Railroad crossings undergo reconstruction

By D. Richard Roth

The city of DeKalb will once again be the sight of railroad crossing improvements as construction commenced at certain sites Monday.

Several railroad crossings throughout the city of DeKalb will be reconstructed in a two-phase manner, said Roger Chilton, DeKalb assistant director of Public Works.

“The first closure will take place at the South Third Street crossing,” he said. “It will cause us to close South Third Street from East Lincoln Highway to Grove Street.”

Chilton said although the reconstruction will prohibit through traffic on Third Street, local traffic will be allowed so DeKalb residents can patronize their favorite shops.

“The next phase of the reconstruction process will focus on the railroad crossing located at South Second Street, this will cause us to close South Second Street between East Lincoln Highway and Grove Street,” he said.

Chilton said information pertaining to commencement of the Second Street reconstruction will not be released until the project at Third Street ends.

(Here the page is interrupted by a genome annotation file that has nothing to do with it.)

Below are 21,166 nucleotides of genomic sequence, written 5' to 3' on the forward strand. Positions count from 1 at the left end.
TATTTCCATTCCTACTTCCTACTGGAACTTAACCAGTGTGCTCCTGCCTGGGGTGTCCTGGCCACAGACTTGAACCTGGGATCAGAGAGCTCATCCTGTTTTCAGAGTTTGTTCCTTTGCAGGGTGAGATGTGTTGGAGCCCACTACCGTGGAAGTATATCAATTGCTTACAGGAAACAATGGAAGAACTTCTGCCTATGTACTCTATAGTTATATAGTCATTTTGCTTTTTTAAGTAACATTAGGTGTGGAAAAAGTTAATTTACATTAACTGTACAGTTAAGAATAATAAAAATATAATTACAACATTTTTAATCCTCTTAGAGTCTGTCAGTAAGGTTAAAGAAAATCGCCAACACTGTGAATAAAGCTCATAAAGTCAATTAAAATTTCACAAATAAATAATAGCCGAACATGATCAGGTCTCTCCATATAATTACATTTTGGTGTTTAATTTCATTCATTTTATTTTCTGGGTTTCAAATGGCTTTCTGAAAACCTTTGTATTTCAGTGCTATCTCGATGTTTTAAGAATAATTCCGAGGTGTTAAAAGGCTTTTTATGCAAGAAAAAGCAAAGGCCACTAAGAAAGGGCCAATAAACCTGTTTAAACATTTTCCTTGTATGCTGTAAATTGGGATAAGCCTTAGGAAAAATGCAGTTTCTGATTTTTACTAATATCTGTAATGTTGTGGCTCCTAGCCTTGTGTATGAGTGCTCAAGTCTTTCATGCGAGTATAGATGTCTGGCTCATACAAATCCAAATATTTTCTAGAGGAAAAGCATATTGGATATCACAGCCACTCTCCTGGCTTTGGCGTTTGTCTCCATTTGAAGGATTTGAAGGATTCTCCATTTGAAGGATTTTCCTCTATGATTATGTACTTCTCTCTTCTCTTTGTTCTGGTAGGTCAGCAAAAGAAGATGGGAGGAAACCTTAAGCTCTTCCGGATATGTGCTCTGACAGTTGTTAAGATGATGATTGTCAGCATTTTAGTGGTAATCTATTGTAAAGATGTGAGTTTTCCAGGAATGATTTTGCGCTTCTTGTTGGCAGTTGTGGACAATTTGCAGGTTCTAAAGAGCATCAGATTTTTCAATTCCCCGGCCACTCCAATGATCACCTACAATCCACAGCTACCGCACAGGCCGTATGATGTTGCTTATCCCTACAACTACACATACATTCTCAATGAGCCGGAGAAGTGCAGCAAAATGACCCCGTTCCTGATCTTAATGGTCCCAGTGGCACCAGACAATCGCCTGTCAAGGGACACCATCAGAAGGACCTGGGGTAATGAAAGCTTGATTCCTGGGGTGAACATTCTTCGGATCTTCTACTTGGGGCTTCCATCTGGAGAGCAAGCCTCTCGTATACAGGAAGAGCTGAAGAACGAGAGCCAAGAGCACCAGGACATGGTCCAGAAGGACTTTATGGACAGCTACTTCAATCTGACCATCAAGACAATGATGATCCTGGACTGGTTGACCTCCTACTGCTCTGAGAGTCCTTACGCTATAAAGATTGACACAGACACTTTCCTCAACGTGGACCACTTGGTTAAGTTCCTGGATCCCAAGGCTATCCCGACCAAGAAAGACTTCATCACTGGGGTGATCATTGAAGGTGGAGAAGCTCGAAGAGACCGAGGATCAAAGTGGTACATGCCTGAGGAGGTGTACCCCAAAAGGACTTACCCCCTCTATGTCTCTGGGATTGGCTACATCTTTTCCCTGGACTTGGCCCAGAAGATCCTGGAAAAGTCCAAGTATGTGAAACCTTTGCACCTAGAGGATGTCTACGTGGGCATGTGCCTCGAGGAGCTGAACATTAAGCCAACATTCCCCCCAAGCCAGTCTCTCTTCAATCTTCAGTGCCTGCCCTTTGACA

The cost for upgrading the two railroad crossings will range from $85,000 to $90,000, Chilton said.

He said the project is being managed by The Chicago and Northwestern Railroad Company (CNRC) and although the city of DeKalb will not have had to contribute monetarily to the project, it decided to pitch in so upgrades to the project could be added.

The CNRC also will handle the project’s actual construction, notwithstanding asphalting, he said.

“Most of the project’s labor will come from in-house sources,” Chilton said.

DeKalb residents also will benefit from the added costs to the project.

“DeKalb will pitch in around $30,000 to the project so rubber surroundings could be included instead of asphalt,” Chilton said.

The rubber surroundings not only will solidify the crossing, but will add a smoother ride for DeKalb residents, he said.

“They will help prevent erosion around the crossings as well as ensure safety,” he said.

Another advantage to using rubber instead of asphalt for structural reasons is life expectancy of the crossings, which is seven to ten years, he said.

“The rubber will increase life expectancy by two to three times,” Chilton said.

Earlier this summer, the DeKalb City Council authorized a $30,000 disbursement for the project, which will originate from a city tax fund.

“DeKalb’s share will come from its TIF or tax increment finance funds,” he said.

Chilton said the finish date for the project will be around 10 to 14 days.